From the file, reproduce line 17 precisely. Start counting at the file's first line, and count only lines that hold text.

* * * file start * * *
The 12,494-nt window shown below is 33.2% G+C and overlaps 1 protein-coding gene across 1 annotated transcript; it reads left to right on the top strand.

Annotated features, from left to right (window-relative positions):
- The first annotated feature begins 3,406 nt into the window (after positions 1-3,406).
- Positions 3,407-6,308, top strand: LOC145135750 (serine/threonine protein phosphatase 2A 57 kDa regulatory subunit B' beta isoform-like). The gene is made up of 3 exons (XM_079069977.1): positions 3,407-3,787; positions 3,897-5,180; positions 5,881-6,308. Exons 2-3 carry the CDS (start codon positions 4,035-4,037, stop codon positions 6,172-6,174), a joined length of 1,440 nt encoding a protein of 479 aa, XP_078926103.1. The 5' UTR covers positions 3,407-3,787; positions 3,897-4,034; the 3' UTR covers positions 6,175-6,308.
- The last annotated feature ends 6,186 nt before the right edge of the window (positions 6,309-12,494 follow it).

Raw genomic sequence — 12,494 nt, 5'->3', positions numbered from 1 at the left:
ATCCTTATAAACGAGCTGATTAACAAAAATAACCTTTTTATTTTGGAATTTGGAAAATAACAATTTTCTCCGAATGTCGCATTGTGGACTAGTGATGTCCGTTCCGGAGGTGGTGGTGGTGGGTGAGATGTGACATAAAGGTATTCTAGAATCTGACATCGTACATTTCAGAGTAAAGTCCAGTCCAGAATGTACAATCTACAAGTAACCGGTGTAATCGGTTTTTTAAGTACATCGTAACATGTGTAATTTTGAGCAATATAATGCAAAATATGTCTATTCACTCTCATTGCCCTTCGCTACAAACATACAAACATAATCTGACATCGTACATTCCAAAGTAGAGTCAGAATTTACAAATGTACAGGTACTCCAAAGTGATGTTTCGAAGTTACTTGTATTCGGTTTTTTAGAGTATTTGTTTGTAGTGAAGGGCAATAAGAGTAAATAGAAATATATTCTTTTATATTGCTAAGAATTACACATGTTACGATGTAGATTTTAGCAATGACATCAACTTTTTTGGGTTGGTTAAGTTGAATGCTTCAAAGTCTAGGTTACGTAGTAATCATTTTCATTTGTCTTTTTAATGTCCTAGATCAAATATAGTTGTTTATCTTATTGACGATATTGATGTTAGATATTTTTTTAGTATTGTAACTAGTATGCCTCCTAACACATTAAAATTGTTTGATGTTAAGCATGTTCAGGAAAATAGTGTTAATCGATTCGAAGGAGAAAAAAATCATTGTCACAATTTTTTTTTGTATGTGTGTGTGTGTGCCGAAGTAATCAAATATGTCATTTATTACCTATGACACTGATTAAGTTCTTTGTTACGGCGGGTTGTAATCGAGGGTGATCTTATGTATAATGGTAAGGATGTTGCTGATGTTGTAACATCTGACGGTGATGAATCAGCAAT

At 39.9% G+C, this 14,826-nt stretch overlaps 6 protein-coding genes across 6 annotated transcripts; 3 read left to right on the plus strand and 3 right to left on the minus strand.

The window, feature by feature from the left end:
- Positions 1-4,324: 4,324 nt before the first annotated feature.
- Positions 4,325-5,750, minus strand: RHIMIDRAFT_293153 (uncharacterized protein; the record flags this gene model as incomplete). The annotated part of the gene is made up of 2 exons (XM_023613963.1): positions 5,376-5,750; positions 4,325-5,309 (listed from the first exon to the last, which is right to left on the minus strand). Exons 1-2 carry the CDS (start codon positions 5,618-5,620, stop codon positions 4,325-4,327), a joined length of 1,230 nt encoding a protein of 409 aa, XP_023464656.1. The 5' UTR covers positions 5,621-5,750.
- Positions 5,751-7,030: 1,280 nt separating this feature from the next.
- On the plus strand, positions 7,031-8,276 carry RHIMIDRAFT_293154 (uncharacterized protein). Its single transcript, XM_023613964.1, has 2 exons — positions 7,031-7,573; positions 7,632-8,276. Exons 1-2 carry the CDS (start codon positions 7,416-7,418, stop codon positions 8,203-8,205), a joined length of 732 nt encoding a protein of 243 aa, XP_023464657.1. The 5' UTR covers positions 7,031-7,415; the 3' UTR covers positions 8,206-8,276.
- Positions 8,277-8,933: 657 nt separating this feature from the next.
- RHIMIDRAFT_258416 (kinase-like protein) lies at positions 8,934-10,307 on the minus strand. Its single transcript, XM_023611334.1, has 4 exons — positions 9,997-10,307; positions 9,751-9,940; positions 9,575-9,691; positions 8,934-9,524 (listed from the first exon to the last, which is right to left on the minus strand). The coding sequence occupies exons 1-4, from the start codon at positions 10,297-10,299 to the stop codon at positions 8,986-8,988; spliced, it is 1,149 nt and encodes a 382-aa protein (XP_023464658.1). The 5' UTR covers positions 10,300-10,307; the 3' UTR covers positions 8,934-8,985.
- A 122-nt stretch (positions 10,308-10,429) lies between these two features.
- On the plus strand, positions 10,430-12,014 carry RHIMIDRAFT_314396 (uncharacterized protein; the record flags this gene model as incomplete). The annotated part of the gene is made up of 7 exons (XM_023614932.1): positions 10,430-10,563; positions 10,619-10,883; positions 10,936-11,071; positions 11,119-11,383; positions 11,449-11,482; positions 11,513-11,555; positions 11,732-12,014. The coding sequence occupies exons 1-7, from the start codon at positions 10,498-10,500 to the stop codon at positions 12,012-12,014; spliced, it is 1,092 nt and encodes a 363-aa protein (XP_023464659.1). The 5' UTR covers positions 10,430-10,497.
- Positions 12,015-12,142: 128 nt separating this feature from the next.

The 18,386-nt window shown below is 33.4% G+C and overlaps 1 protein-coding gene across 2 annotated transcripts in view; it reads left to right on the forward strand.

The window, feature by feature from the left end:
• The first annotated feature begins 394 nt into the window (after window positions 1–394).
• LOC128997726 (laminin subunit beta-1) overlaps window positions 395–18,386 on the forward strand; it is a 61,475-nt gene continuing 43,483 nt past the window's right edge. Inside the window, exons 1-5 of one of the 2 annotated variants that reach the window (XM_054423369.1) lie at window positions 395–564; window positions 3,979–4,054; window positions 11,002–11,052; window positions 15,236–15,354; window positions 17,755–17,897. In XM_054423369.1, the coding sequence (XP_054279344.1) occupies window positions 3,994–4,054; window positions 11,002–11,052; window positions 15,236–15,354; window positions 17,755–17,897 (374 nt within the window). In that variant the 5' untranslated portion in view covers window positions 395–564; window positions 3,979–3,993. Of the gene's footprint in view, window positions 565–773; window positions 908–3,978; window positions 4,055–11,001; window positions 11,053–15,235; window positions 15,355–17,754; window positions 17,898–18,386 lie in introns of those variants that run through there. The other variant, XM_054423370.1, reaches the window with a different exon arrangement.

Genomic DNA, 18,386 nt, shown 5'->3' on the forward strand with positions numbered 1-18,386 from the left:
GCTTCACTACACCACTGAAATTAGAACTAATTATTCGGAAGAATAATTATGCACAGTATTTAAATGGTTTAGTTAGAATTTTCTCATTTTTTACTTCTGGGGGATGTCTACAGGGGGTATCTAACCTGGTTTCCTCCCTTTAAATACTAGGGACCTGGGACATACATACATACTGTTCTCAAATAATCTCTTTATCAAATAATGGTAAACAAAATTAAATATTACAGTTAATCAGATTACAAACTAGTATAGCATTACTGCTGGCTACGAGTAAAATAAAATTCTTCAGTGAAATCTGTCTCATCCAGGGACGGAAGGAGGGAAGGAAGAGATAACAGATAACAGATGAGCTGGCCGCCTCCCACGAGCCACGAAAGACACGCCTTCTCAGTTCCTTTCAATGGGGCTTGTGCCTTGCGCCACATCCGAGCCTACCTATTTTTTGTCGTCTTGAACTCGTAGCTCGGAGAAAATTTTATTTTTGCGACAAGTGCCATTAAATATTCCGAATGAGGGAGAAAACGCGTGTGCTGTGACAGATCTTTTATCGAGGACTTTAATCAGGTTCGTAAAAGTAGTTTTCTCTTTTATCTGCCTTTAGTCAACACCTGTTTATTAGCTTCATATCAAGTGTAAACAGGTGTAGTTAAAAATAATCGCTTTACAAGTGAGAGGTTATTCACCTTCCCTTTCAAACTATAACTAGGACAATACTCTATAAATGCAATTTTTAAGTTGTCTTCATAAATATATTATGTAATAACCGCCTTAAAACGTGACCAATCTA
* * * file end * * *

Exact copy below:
- On the plus strand, positions 10,430-12,014 carry RHIMIDRAFT_314396 (uncharacterized protein; the record flags this gene model as incomplete). The annotated part of the gene is made up of 7 exons (XM_023614932.1): positions 10,430-10,563; positions 10,619-10,883; positions 10,936-11,071; positions 11,119-11,383; positions 11,449-11,482; positions 11,513-11,555; positions 11,732-12,014. The coding sequence occupies exons 1-7, from the start codon at positions 10,498-10,500 to the stop codon at positions 12,012-12,014; spliced, it is 1,092 nt and encodes a 363-aa protein (XP_023464659.1). The 5' UTR covers positions 10,430-10,497.